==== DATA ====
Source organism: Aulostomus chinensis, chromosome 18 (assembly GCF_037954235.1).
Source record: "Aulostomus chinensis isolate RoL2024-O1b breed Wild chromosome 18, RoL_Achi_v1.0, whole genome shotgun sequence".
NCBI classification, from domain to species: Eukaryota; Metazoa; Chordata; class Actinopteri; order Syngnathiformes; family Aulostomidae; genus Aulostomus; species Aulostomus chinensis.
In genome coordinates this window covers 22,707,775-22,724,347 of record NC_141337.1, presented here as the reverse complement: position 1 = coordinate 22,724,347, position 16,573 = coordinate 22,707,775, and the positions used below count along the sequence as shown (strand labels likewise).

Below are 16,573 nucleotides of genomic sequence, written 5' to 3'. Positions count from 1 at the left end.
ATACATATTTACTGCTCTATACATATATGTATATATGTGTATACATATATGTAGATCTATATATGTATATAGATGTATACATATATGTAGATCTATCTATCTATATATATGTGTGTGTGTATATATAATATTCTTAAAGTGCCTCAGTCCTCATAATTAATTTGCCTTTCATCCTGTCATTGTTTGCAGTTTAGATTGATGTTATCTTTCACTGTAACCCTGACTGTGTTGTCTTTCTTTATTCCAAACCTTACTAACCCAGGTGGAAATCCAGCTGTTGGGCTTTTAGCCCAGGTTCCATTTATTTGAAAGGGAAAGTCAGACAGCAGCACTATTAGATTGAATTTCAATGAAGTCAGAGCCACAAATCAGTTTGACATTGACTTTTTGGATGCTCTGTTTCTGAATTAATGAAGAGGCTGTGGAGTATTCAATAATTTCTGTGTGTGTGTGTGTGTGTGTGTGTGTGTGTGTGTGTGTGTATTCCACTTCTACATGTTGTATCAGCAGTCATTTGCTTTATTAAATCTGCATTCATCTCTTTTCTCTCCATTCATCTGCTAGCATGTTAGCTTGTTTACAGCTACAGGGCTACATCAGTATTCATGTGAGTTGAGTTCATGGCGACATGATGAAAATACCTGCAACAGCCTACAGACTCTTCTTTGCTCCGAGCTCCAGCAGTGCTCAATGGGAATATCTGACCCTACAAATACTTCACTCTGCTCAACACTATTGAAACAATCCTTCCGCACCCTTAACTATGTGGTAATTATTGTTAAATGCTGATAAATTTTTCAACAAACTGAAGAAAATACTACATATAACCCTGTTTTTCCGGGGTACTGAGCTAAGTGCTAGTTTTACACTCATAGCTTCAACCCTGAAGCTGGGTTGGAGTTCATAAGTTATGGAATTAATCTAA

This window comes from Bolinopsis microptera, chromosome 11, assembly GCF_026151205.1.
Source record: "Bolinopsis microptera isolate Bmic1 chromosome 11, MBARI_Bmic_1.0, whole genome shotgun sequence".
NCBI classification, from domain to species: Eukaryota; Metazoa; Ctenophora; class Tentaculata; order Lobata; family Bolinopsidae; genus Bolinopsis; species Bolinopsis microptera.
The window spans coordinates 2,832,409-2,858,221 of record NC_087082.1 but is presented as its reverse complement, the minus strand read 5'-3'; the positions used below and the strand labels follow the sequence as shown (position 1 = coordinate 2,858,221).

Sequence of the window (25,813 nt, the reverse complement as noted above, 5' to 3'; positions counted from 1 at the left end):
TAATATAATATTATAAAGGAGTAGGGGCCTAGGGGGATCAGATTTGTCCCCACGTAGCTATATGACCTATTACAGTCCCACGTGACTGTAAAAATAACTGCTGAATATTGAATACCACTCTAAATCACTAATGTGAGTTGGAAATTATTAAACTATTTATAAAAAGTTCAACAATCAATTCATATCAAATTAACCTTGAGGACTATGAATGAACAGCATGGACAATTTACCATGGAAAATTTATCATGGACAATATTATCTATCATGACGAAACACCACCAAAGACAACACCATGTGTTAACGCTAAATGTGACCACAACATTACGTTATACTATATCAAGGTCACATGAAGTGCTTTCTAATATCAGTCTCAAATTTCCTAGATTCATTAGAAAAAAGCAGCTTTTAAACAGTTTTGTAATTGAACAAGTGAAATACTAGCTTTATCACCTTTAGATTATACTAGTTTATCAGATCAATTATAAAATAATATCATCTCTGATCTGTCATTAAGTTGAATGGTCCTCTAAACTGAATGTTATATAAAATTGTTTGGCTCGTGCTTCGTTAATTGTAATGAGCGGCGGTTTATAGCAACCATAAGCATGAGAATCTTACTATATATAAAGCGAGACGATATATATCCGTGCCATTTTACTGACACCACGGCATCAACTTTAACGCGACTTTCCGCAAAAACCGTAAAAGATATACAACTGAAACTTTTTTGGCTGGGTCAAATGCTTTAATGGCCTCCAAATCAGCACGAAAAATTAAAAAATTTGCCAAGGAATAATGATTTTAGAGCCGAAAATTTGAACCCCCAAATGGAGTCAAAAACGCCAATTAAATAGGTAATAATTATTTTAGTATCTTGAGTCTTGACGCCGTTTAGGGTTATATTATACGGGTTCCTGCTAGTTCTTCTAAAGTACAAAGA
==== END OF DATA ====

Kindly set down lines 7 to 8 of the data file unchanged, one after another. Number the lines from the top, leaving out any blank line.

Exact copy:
This window comes from Bolinopsis microptera, chromosome 11, assembly GCF_026151205.1.
Source record: "Bolinopsis microptera isolate Bmic1 chromosome 11, MBARI_Bmic_1.0, whole genome shotgun sequence".